Koh Rong Samloem: Welcome To Cambodia’s Paradise Island.
Less than 200 kilometres bee-line lie between Cambodia’s island paradise and the well known beach-neighbour Thailand. Thailand’s picturesque beaches attract millions of tourists every year, but this popularity has its price: finding a pristine, quite spot has become almost impossible. But there are other islands in the Gulf of Thailand that lack of nothing and have not been overrun by mass tourism. One of these is Koh Rong Samloem. Cambodia’s own paradise island is a dream for everyone who has fantasized about tropical beach-feeling, yet still needs some sort of contact to the outer world.
Welcome To Paradise.
Just 45 minuted by speedboat from the mainland lie Koh Rong and Koh Rong Samloem. While Koh Rong already has the reputation of a backpacker-party-island, Koh Rong Samloem is still quite unspoilt. Thanks to the lease agreements, which last just for a short period of time (unlike the ones on Koh Rong), larger hotel chains stay away and the beaches are dominated by smaller bungalow facilities.
You’ll find four beaches on Koh Rong Samloem: Saracan Bay, M’Pei Bay, Lazy Beach and Sunset Beach.
Beach #1 On Koh Rong Samloem: Saracan Bay.
Saracan Bay is the main beach on which not only most resorts have settles, but also the main docking station for boats from Sihanoukville is located. One lies on the norther, one on the southern part of the beach. From fairly cheap non-aircon-bungalows to high class villas, everyone will find the right spot. The beach here is white as snow and soft as silk, the water radiates in all shades from turquoise to blue with wonderful 27° Celsius and the vegetation is still as untouched as is was hundreds of years ago. What more could one want?! Unfortunately you’ll still come across people who don’t appreciate the value of such a paradise. When walking up and down, you’ll see certain sections where trash piles up. This is where the hotel managers are challenged, because the resort staff should clean their respective section. This was one of the reason why we chose to stay at Sol Beach Resort. The real winner though was the amazing bungalow with a complete glass front, which gave us an amazing view right after waking up in the morning (detailed review will follow asap). The food here was not a winner (especially not if you’re vegetarian), but the surrounding resorts are a great alternative.
Tip: Once you step across the southern docking point of Saracan Bay, trash actually piles up quite a bit, so we wouldn’t recommend booking a hotel down here. Unfortunately the hotel managers here don’t seem to care much for the environment.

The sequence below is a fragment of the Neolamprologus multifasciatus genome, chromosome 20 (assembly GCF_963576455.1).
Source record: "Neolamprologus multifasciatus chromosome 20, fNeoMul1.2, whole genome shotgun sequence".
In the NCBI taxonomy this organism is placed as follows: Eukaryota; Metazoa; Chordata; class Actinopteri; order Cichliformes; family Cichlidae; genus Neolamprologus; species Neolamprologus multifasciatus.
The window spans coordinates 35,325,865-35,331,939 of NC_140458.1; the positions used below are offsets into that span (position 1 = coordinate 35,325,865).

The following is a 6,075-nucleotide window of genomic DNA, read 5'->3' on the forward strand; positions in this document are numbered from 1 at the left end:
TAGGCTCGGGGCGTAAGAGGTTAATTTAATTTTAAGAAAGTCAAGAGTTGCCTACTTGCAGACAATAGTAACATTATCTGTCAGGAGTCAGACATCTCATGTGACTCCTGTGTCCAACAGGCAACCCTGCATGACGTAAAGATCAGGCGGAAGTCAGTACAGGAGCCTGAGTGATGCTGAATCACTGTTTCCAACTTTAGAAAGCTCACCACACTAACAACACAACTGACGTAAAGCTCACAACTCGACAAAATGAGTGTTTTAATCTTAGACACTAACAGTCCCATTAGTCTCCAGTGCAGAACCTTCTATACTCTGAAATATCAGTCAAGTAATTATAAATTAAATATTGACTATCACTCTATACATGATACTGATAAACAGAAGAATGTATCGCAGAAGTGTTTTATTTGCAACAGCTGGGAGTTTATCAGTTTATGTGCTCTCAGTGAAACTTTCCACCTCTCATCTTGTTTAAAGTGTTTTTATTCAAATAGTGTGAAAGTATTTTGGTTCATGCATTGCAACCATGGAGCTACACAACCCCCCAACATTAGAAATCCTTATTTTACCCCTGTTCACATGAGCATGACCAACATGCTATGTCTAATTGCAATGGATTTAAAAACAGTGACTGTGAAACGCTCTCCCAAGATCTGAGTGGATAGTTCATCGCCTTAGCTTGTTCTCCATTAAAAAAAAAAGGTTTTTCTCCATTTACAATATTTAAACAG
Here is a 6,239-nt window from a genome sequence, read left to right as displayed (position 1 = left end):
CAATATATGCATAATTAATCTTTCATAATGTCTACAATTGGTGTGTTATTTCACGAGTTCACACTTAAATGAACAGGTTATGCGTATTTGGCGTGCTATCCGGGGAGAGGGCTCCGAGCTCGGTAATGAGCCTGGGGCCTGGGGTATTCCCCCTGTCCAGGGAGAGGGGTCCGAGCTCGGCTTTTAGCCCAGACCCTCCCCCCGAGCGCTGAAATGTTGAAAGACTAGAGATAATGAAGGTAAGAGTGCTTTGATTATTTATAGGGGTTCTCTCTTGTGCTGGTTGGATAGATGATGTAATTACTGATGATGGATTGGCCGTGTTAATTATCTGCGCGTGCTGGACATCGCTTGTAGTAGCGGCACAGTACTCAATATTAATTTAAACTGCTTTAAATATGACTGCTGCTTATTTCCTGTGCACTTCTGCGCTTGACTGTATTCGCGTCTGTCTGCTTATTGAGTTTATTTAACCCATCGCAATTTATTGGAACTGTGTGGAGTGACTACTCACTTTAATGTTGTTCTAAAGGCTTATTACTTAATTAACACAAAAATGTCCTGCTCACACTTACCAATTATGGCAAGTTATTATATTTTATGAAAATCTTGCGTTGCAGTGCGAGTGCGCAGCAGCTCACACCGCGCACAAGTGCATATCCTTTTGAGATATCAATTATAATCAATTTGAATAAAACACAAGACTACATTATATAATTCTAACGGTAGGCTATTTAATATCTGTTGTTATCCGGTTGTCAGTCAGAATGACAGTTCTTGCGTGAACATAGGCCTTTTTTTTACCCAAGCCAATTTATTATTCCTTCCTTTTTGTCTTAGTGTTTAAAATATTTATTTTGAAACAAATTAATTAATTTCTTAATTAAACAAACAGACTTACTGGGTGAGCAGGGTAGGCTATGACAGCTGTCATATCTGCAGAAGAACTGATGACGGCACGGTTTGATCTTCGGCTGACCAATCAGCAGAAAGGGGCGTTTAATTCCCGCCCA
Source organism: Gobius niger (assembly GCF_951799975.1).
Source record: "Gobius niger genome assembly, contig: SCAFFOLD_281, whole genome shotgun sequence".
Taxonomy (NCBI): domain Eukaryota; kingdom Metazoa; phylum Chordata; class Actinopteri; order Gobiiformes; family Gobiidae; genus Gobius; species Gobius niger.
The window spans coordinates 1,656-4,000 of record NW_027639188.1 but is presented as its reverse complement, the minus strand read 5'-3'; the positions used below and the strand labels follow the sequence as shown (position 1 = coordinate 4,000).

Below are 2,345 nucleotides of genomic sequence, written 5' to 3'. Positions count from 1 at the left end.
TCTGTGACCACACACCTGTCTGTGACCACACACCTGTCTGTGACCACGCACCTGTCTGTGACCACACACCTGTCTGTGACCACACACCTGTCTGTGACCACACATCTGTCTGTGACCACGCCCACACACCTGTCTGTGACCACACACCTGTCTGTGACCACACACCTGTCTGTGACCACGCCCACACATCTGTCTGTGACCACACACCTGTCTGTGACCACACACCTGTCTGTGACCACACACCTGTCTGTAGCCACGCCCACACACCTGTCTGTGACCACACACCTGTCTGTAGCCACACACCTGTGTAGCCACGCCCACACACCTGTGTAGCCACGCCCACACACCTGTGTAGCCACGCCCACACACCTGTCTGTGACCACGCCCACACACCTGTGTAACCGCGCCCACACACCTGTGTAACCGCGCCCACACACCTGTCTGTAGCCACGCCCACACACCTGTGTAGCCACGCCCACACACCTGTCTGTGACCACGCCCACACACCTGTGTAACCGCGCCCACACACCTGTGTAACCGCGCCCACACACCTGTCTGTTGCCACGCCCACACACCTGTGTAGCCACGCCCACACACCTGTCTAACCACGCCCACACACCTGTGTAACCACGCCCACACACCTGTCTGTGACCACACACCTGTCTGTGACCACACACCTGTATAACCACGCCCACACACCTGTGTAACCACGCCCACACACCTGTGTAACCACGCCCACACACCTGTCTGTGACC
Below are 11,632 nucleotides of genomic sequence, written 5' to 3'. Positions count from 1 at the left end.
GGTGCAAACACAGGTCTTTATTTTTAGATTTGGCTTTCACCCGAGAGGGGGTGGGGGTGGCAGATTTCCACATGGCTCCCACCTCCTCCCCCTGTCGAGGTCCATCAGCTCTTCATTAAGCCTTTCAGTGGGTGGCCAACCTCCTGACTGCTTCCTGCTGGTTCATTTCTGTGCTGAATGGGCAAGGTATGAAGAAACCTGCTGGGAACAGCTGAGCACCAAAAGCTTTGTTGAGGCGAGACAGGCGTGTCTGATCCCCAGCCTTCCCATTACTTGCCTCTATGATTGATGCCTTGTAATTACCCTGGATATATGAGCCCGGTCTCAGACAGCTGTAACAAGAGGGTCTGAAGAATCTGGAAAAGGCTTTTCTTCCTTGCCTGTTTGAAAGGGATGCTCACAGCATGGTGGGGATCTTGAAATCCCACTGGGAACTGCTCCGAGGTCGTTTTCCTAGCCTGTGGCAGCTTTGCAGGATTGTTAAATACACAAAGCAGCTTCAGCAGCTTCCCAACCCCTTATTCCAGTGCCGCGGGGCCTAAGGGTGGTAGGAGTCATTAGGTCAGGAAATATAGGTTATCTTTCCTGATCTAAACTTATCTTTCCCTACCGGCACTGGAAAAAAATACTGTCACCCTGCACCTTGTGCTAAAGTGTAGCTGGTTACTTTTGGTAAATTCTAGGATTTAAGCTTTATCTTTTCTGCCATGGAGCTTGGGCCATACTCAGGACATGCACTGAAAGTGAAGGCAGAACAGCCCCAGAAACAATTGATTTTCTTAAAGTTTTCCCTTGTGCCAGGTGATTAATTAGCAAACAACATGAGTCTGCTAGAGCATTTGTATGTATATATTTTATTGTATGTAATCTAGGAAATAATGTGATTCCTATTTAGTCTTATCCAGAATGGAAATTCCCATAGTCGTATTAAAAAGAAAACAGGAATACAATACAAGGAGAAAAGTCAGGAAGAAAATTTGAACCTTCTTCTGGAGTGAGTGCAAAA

Beach #2 On Koh Rong Samloem: M’Pei Bay.
The second beach, M’Pei Bay, lies on the northern end of the island. You’ll come across several smaller resorts, as well as a docking stations for boats here. Also, it’s where one of the two fishing villages of the islands can be found. M’Pei Bay is the second largest beach on the island, yet still pretty laid back. You can hike here from Saracan Bay – back and forth it’ll take you about 5 hours, but the best way to get here is definitely by boat.
Beach #3 On Koh Rong Samloem: Sunset Bay.
The third player is Sunset Bay, which is also the only beach we didn’t visit. As Lazy Beach, it lies on the western side of Koh Rong Samloem and is more relaxed with only three backpacker resorts and a dive shop.
Beach #4 On Koh Rong Samloem: Lazy Beach.
Last but not least: Lazy Beach. Our personal island highlight. With just one very basic resort, you won’t come across any masses of people. The 20 minute walk through the jungle from Saracan Bay keeps more crowds away. If you do decide to take on the trip, you won’t regret it: Lazy Beach offers delicious food and drinks and the combination with one of the most beautiful sunsets you’ll ever get to see will leave you speechless.
Résumé Of Our Week On Koh Rong Samloem.
You can spend an unforgettable holiday on Koh Rong Samloem. Due to the lack of roads and the presence of only smaller resorts, the island is yet still a fairly unknown spot with the same charm as many islands of Thailand had two decades ago. Those who were here, will tell others and we’re sure that this will mean further changes in the next couple of years. But let’s hope that Koh Rong Samloem will not become another victim of mass tourism, but that it’ll continue being this pristine little island it is now.
A Few Tips If You Come To Koh Rong Samloem.
- Be sure to calculate enough time for the crossing, because depending on which company you go with, you’ll either stop at Koh Rong to let of/let on people before or after. Boats take off at Serendipity Beach Pier in Sihanoukville and here you’ll get all the relevant infos on which boat goes where and when.
- There are no banks and therefore no ATM machines on Koh Rong Samloem. Be sure to bring enough cash, because some resorts don’t take credit cards. Prices are really expensive too. Calculate at least double that what you’d pay on the main land – or even better, calculate with European prices.
- Be sure to bring enough insect repellant and a torch for the nightly walks along the beach(es) or jungle.
- Definitely check out the lighthouse on the island. Depending on where you start, the trip will take you between 1 1/2 – 2 hours each direction. We’ll write more about this later on.